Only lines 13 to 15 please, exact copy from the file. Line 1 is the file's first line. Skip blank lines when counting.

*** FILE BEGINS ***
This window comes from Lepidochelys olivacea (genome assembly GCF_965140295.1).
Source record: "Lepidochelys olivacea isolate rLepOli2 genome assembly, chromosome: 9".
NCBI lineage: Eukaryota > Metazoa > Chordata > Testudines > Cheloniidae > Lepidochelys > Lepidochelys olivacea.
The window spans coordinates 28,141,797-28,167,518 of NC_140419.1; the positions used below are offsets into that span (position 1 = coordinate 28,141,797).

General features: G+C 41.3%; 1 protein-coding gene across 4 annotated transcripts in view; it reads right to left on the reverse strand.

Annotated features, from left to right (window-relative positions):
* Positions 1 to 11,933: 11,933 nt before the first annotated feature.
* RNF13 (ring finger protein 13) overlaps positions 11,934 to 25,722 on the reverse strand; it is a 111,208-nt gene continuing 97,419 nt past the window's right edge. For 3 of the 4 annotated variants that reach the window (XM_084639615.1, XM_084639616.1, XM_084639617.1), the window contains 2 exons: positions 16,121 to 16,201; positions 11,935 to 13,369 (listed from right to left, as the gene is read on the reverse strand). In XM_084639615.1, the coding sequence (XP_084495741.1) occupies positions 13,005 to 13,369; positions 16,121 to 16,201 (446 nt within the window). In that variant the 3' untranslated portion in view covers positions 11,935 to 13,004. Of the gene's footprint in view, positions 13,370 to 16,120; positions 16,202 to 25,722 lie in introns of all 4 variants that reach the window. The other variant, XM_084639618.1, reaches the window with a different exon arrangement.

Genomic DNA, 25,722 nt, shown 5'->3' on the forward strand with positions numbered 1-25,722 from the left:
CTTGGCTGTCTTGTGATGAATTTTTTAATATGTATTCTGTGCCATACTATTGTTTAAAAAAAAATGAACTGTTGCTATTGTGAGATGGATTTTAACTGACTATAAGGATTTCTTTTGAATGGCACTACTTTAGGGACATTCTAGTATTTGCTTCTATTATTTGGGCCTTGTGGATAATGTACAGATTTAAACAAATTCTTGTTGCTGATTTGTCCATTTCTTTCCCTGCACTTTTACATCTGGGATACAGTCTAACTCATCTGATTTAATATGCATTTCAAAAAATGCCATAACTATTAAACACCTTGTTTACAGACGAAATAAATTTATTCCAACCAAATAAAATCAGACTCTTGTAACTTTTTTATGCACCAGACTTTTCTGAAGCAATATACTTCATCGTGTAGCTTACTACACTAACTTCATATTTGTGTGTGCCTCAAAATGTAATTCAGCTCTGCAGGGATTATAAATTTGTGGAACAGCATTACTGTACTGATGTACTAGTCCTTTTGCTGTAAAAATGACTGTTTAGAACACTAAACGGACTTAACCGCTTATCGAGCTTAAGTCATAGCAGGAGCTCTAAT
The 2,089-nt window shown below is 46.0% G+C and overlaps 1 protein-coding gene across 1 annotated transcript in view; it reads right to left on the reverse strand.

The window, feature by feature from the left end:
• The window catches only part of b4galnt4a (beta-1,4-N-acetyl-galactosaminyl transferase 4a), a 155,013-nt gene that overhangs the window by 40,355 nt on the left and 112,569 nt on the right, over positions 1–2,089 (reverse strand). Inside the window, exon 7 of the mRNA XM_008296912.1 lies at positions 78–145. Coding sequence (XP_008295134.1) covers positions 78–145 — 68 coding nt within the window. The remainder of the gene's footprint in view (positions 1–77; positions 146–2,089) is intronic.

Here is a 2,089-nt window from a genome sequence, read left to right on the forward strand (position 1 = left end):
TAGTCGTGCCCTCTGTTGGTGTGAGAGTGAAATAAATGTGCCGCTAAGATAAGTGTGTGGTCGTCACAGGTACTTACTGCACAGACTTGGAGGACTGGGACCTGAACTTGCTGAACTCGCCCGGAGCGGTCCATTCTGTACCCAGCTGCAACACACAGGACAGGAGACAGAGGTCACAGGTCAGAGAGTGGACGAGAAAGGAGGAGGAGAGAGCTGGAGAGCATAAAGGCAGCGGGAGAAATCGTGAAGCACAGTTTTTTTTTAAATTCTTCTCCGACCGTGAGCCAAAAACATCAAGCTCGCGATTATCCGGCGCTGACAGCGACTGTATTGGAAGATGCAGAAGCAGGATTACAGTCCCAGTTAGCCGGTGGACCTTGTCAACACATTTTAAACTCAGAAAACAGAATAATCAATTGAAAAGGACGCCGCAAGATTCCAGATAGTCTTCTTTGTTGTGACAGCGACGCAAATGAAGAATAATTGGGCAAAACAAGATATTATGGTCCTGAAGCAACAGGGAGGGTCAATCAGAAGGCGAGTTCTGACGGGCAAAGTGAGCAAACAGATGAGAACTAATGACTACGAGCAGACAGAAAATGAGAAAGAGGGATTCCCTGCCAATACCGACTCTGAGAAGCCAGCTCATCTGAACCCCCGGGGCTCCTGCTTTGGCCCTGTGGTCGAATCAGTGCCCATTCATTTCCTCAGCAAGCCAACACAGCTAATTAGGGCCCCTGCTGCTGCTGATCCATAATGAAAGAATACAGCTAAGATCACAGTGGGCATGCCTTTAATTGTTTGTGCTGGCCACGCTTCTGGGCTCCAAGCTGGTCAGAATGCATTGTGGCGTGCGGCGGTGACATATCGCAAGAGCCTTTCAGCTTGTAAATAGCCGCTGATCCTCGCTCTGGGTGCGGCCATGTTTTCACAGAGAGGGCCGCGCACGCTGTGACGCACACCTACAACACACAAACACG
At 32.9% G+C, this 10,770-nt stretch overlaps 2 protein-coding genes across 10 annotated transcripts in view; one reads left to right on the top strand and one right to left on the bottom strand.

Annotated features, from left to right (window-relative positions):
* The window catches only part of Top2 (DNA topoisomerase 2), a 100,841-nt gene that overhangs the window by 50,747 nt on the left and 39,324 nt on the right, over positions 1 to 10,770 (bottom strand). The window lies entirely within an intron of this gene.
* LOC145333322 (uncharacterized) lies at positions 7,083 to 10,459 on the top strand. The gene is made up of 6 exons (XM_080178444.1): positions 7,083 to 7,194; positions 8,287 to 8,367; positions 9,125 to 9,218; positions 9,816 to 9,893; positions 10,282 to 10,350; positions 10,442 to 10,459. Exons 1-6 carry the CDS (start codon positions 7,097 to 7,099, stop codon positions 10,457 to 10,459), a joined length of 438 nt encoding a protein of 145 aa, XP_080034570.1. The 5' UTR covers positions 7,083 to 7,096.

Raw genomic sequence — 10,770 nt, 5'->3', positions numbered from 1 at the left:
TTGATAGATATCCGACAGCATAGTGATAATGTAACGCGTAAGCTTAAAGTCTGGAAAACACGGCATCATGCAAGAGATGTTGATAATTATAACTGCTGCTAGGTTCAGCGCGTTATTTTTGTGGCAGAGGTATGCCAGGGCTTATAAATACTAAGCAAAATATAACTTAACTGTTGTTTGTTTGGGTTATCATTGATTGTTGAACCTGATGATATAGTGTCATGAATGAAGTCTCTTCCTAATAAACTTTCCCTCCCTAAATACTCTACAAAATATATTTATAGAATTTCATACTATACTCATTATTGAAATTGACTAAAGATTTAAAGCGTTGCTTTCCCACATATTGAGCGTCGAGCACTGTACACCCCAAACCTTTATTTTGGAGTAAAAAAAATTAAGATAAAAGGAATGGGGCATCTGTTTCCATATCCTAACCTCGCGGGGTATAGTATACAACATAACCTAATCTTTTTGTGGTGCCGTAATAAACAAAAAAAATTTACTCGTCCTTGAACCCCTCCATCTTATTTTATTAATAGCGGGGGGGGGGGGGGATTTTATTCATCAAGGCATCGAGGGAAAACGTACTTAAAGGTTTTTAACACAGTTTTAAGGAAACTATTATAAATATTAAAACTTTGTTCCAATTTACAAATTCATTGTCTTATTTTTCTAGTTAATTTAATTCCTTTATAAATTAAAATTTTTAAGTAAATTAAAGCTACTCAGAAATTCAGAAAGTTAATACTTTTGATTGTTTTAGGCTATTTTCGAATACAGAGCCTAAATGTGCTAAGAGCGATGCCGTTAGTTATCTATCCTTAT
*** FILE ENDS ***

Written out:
• The window catches only part of b4galnt4a (beta-1,4-N-acetyl-galactosaminyl transferase 4a), a 155,013-nt gene that overhangs the window by 40,355 nt on the left and 112,569 nt on the right, over positions 1–2,089 (reverse strand). Inside the window, exon 7 of the mRNA XM_008296912.1 lies at positions 78–145. Coding sequence (XP_008295134.1) covers positions 78–145 — 68 coding nt within the window. The remainder of the gene's footprint in view (positions 1–77; positions 146–2,089) is intronic.

Here is a 2,089-nt window from a genome sequence, read left to right on the forward strand (position 1 = left end):
TAGTCGTGCCCTCTGTTGGTGTGAGAGTGAAATAAATGTGCCGCTAAGATAAGTGTGTGGTCGTCACAGGTACTTACTGCACAGACTTGGAGGACTGGGACCTGAACTTGCTGAACTCGCCCGGAGCGGTCCATTCTGTACCCAGCTGCAACACACAGGACAGGAGACAGAGGTCACAGGTCAGAGAGTGGACGAGAAAGGAGGAGGAGAGAGCTGGAGAGCATAAAGGCAGCGGGAGAAATCGTGAAGCACAGTTTTTTTTTAAATTCTTCTCCGACCGTGAGCCAAAAACATCAAGCTCGCGATTATCCGGCGCTGACAGCGACTGTATTGGAAGATGCAGAAGCAGGATTACAGTCCCAGTTAGCCGGTGGACCTTGTCAACACATTTTAAACTCAGAAAACAGAATAATCAATTGAAAAGGACGCCGCAAGATTCCAGATAGTCTTCTTTGTTGTGACAGCGACGCAAATGAAGAATAATTGGGCAAAACAAGATATTATGGTCCTGAAGCAACAGGGAGGGTCAATCAGAAGGCGAGTTCTGACGGGCAAAGTGAGCAAACAGATGAGAACTAATGACTACGAGCAGACAGAAAATGAGAAAGAGGGATTCCCTGCCAATACCGACTCTGAGAAGCCAGCTCATCTGAACCCCCGGGGCTCCTGCTTTGGCCCTGTGGTCGAATCAGTGCCCATTCATTTCCTCAGCAAGCCAACACAGCTAATTAGGGCCCCTGCTGCTGCTGATCCATAATGAAAGAATACAGCTAAGATCACAGTGGGCATGCCTTTAATTGTTTGTGCTGGCCACGCTTCTGGGCTCCAAGCTGGTCAGAATGCATTGTGGCGTGCGGCGGTGACATATCGCAAGAGCCTTTCAGCTTGTAAATAGCCGCTGATCCTCGCTCTGGGTGCGGCCATGTTTTCACAGAGAGGGCCGCGCACGCTGTGACGCACACCTACAACACACAAACACG